Listen: Chris Witts presents Morning Devotions.
How many of us are like the man who comes home from work each day, tired, frustrated with heavy traffic, and wanting to just sit down and relax for a while, and do nothing?
I heard of one such guy who, when he walked in the front door each night, his wife would verbally hit him with all the calamities of the day.
She was home alone, and needed to talk to him. But it was getting a bit too much. So, one night he said , Honey, before you hit me with everything that’s going wrong, could you at least let me sit down and enjoy a good meal? The next night, as soon as he walked in the door, she said, Honey, hurry up and eat. I have something terrible to tell you.
I know, it’s not a very good joke but there is a point to it. Too often we fear the worst of every situation. John Milton wrote, “The mind is its own place, and in itself can make a heaven of Hell, a hell of Heaven.”
Have you ever noticed that people tend to expect things to go badly? Often, without any conscious prompting, our minds automatically jump to and fixate on the worst possible scenarios. Maybe you know someone like that.
We put ourselves through so much stress, anxiety, and mental anguish because we dwell on negative possibilities that aren’t actually happening! It’s a case of an overactive imagination being used for ill. We would save ourselves a lot of suffering if we could stop our minds from dwelling on the most horrible ‘what ifs’ we can come up with. Think of the popular saying, If you expect the worst, you’ll never be disappointed.
Psychologists and counsellors say live in the moment, take time to smell the roses! While it might be cliché, this old truth is fundamentally solid advice. To put it simply, when you’re engaged in the here and now, you’re focused on a reality that you can control, and you’re in a position to notice and appreciate all of the blessings around you.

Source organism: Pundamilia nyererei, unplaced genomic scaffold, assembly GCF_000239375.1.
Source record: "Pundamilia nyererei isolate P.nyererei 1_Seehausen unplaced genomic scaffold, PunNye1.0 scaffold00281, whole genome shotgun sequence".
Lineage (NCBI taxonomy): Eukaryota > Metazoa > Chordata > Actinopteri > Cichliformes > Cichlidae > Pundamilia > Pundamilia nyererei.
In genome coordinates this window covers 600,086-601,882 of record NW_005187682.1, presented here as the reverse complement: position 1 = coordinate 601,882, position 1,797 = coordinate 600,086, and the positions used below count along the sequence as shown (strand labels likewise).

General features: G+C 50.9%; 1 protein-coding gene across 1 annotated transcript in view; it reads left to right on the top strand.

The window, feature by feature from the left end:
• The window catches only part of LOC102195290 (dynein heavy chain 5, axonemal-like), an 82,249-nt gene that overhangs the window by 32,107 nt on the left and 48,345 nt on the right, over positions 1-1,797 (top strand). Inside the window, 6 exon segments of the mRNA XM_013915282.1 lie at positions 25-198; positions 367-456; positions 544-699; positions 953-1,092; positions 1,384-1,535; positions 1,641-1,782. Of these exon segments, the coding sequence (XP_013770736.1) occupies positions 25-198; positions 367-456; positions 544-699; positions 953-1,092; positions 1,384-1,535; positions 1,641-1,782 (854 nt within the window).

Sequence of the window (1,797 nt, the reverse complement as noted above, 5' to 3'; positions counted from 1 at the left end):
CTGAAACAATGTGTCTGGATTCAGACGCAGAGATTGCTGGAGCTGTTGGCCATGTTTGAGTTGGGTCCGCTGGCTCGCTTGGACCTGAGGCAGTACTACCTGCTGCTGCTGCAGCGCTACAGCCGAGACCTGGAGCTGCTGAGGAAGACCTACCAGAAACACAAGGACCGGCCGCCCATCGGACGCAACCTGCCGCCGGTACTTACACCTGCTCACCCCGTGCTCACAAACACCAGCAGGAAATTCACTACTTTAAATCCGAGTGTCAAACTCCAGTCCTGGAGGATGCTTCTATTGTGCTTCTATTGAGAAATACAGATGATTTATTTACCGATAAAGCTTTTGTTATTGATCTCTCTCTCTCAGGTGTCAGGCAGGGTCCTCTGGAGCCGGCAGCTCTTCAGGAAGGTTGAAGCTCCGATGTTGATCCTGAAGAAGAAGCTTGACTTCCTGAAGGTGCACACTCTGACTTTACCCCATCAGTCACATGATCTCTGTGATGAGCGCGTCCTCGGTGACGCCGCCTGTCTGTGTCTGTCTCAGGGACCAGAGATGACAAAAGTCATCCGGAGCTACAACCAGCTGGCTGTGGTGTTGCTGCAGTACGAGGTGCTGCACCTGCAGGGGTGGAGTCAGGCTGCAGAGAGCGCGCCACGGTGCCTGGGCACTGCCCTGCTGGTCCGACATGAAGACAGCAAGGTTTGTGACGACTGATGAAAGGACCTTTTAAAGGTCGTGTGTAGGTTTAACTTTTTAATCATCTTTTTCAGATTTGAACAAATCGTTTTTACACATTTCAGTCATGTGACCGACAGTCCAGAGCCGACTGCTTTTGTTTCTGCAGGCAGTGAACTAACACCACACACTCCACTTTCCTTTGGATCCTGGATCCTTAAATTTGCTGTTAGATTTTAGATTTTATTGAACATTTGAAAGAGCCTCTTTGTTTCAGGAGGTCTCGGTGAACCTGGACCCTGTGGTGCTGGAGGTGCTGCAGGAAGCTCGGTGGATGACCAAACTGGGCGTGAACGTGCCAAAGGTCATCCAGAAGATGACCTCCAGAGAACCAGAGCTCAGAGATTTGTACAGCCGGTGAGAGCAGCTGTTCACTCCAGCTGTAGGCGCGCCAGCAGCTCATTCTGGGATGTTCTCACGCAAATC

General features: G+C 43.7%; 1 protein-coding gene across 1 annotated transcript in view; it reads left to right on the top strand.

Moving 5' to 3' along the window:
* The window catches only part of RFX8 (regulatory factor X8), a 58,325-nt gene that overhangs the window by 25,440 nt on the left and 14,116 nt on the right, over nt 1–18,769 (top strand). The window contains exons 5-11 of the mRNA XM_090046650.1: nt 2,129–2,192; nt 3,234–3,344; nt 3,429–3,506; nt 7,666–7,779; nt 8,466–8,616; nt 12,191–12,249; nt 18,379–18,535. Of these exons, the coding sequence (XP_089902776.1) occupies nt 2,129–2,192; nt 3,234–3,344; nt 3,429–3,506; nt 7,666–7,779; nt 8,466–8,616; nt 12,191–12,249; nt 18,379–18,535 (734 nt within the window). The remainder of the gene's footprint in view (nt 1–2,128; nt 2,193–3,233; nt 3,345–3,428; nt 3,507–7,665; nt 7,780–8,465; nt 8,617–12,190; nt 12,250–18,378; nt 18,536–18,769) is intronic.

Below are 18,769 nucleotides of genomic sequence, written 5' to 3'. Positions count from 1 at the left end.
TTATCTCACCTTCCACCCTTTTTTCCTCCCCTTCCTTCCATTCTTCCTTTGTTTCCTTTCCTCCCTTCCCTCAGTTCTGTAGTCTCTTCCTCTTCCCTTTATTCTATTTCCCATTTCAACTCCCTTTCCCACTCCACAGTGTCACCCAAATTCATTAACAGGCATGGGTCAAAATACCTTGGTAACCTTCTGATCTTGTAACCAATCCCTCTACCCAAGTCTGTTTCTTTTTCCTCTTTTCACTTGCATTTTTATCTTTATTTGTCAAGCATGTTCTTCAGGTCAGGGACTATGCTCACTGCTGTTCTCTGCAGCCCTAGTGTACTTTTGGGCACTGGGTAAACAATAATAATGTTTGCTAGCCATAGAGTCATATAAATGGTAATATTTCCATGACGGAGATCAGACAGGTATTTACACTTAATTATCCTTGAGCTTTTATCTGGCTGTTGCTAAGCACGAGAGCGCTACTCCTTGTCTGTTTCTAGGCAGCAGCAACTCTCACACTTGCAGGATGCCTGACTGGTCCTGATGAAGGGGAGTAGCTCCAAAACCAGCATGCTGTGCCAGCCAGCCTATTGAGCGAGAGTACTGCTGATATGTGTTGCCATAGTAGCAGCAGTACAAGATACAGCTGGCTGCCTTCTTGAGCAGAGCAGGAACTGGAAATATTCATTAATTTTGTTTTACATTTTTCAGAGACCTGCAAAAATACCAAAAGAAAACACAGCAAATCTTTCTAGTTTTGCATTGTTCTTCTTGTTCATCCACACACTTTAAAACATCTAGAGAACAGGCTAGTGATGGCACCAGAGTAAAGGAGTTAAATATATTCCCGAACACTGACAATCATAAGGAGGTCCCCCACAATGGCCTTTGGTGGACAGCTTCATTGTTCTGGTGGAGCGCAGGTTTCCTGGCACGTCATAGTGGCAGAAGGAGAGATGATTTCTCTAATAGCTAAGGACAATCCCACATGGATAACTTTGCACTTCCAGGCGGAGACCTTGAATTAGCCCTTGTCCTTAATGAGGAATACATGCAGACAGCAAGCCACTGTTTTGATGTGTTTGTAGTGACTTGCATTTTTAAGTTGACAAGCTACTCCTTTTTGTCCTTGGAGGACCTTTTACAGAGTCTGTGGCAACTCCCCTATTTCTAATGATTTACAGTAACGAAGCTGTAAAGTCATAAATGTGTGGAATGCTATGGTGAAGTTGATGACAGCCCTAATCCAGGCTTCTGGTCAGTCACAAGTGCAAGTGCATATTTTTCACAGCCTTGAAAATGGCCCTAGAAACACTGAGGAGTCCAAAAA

But if you’re fretting about what might come to pass, you don’t have enough bandwidth left to enjoy other aspects of your life. You’re exacerbating your anxiety and unhappiness by choosing to dwell on things you can’t change or control. Fear blows things out of proportion. Fear makes problems much bigger than they really are. Maybe what you’re fearing is never even going to happen.
A salesman, driving on a lonely country road one dark and rainy night, had a flat tyre, he opened his car boot and there was no jack. He was stuck. But he could see a farm house up the road with the lights on. He set out on foot through the driving rain.
He thought, Surely the farmer would have a car jack I could borrow. But of course (it was late at night) the farmer would be asleep in his warm, dry bed. Maybe he wouldn’t answer the door. And even if he did, he’d be angry at being awakened in the middle of the night. He wasn’t in a very positive frame of mind that wet night. The salesman, picking his way blindly in the dark, stumbled on. By now his shoes and clothing were soaked.
He kept thinking that even if the farmer did answer his knock, he would probably shout something like, What’s the big idea waking me up at this hour? This thought made the salesman angry. What right did that farmer have to refuse him the loan of a tyre brace and jack? After all, here he was stranded in the middle of nowhere, soaked to the skin.
The salesman finally reached the house and banged loudly on the door. A light went on inside, and a window opened above. A voice called out, Who is it? His face white with anger, the salesman called out, You know darn well who it is. It’s me! And you can keep you blasted tyre wrench. I wouldn’t borrow it now if you had the last one on earth! He got himself all worked up, expecting the worst.
The peace beyond all understanding
Someone once said that fear is the wrong use of imagination. It is anticipating the worst, not the best that can happen.
The Bible has a wonderful verse for us negative-thinking people to ponder over:
The LORD is my light and my salvation—
whom shall I fear?
The LORD is the stronghold of my life—
of whom shall I be afraid? (Psalm 27:1 – NIV)
When President Franklin Roosevelt assumed office during the throes of the Great Depression, he sought to encourage the nation in his inaugural address, and in doing so, he made the statement: “The only thing we have to fear is fear itself.”
Here’s a great verse of encouragement from the New Testament:
“Don’t be anxious about things; instead, pray. Pray about everything. He longs to hear your requests, so talk to God about your needs and be thankful for what has come. And know that the peace of God (a peace that is beyond any and all of our human understanding) will stand watch over your hearts and minds in Jesus, the Anointed One.” (Philippians 4:6-7 – The Voice)